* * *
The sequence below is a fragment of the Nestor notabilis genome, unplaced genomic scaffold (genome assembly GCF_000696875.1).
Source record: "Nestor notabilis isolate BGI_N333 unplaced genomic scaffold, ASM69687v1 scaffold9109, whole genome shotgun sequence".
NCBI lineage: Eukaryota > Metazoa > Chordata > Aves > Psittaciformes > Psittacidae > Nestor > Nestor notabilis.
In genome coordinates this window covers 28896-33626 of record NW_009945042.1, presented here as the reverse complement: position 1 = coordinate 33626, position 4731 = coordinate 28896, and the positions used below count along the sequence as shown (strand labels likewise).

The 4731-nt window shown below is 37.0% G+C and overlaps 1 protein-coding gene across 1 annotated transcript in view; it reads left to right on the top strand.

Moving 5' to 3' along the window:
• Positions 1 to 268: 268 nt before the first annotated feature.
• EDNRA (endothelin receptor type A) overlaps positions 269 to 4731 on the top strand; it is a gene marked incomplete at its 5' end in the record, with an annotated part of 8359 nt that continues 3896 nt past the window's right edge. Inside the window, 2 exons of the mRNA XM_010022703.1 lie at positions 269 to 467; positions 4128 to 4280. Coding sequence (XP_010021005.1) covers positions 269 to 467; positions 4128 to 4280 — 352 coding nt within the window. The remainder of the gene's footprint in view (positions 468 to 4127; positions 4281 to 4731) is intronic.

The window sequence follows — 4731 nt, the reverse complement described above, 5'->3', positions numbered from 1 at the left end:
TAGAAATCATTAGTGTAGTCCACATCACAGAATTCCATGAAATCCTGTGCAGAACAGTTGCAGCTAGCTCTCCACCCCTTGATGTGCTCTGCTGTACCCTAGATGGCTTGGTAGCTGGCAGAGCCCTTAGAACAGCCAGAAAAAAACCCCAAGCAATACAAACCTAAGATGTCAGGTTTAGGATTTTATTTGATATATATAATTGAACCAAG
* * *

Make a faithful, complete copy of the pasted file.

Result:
The sequence below is a fragment of the Nestor notabilis genome, unplaced genomic scaffold (genome assembly GCF_000696875.1).
Source record: "Nestor notabilis isolate BGI_N333 unplaced genomic scaffold, ASM69687v1 scaffold9109, whole genome shotgun sequence".
NCBI lineage: Eukaryota > Metazoa > Chordata > Aves > Psittaciformes > Psittacidae > Nestor > Nestor notabilis.
In genome coordinates this window covers 28896-33626 of record NW_009945042.1, presented here as the reverse complement: position 1 = coordinate 33626, position 4731 = coordinate 28896, and the positions used below count along the sequence as shown (strand labels likewise).

The 4731-nt window shown below is 37.0% G+C and overlaps 1 protein-coding gene across 1 annotated transcript in view; it reads left to right on the top strand.

Moving 5' to 3' along the window:
• Positions 1 to 268: 268 nt before the first annotated feature.
• EDNRA (endothelin receptor type A) overlaps positions 269 to 4731 on the top strand; it is a gene marked incomplete at its 5' end in the record, with an annotated part of 8359 nt that continues 3896 nt past the window's right edge. Inside the window, 2 exons of the mRNA XM_010022703.1 lie at positions 269 to 467; positions 4128 to 4280. Coding sequence (XP_010021005.1) covers positions 269 to 467; positions 4128 to 4280 — 352 coding nt within the window. The remainder of the gene's footprint in view (positions 468 to 4127; positions 4281 to 4731) is intronic.

The window sequence follows — 4731 nt, the reverse complement described above, 5'->3', positions numbered from 1 at the left end:
TAGAAATCATTAGTGTAGTCCACATCACAGAATTCCATGAAATCCTGTGCAGAACAGTTGCAGCTAGCTCTCCACCCCTTGATGTGCTCTGCTGTACCCTAGATGGCTTGGTAGCTGGCAGAGCCCTTAGAACAGCCAGAAAAAAACCCCAAGCAATACAAACCTAAGATGTCAGGTTTAGGATTTTATTTGATATATATAATTGAACCAAG